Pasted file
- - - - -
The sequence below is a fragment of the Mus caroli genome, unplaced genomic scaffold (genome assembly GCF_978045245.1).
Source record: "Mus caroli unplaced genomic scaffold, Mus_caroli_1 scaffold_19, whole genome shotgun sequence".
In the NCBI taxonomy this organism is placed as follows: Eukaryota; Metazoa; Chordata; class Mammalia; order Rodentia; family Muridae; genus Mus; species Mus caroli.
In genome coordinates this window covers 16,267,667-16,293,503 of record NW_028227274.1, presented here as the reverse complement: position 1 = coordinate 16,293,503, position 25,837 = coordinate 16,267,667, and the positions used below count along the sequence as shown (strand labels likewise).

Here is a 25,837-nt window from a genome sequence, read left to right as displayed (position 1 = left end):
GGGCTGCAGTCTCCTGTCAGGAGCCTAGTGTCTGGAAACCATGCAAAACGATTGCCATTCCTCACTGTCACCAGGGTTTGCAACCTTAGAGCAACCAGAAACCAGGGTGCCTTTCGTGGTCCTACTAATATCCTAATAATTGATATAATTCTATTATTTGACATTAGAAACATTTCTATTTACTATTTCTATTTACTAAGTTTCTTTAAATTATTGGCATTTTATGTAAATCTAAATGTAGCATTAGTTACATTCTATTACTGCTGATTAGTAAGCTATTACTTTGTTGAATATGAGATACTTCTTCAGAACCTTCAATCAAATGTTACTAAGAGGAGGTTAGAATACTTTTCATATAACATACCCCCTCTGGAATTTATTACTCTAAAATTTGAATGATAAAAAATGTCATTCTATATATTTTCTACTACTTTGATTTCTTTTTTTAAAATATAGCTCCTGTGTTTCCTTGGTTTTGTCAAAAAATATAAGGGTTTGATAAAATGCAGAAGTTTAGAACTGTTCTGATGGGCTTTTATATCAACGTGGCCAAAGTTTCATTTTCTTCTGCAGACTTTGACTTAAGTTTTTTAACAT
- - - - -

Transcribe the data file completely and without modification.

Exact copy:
The sequence below is a fragment of the Mus caroli genome, unplaced genomic scaffold (genome assembly GCF_978045245.1).
Source record: "Mus caroli unplaced genomic scaffold, Mus_caroli_1 scaffold_19, whole genome shotgun sequence".
In the NCBI taxonomy this organism is placed as follows: Eukaryota; Metazoa; Chordata; class Mammalia; order Rodentia; family Muridae; genus Mus; species Mus caroli.
In genome coordinates this window covers 16,267,667-16,293,503 of record NW_028227274.1, presented here as the reverse complement: position 1 = coordinate 16,293,503, position 25,837 = coordinate 16,267,667, and the positions used below count along the sequence as shown (strand labels likewise).

Here is a 25,837-nt window from a genome sequence, read left to right as displayed (position 1 = left end):
GGGCTGCAGTCTCCTGTCAGGAGCCTAGTGTCTGGAAACCATGCAAAACGATTGCCATTCCTCACTGTCACCAGGGTTTGCAACCTTAGAGCAACCAGAAACCAGGGTGCCTTTCGTGGTCCTACTAATATCCTAATAATTGATATAATTCTATTATTTGACATTAGAAACATTTCTATTTACTATTTCTATTTACTAAGTTTCTTTAAATTATTGGCATTTTATGTAAATCTAAATGTAGCATTAGTTACATTCTATTACTGCTGATTAGTAAGCTATTACTTTGTTGAATATGAGATACTTCTTCAGAACCTTCAATCAAATGTTACTAAGAGGAGGTTAGAATACTTTTCATATAACATACCCCCTCTGGAATTTATTACTCTAAAATTTGAATGATAAAAAATGTCATTCTATATATTTTCTACTACTTTGATTTCTTTTTTTAAAATATAGCTCCTGTGTTTCCTTGGTTTTGTCAAAAAATATAAGGGTTTGATAAAATGCAGAAGTTTAGAACTGTTCTGATGGGCTTTTATATCAACGTGGCCAAAGTTTCATTTTCTTCTGCAGACTTTGACTTAAGTTTTTTAACAT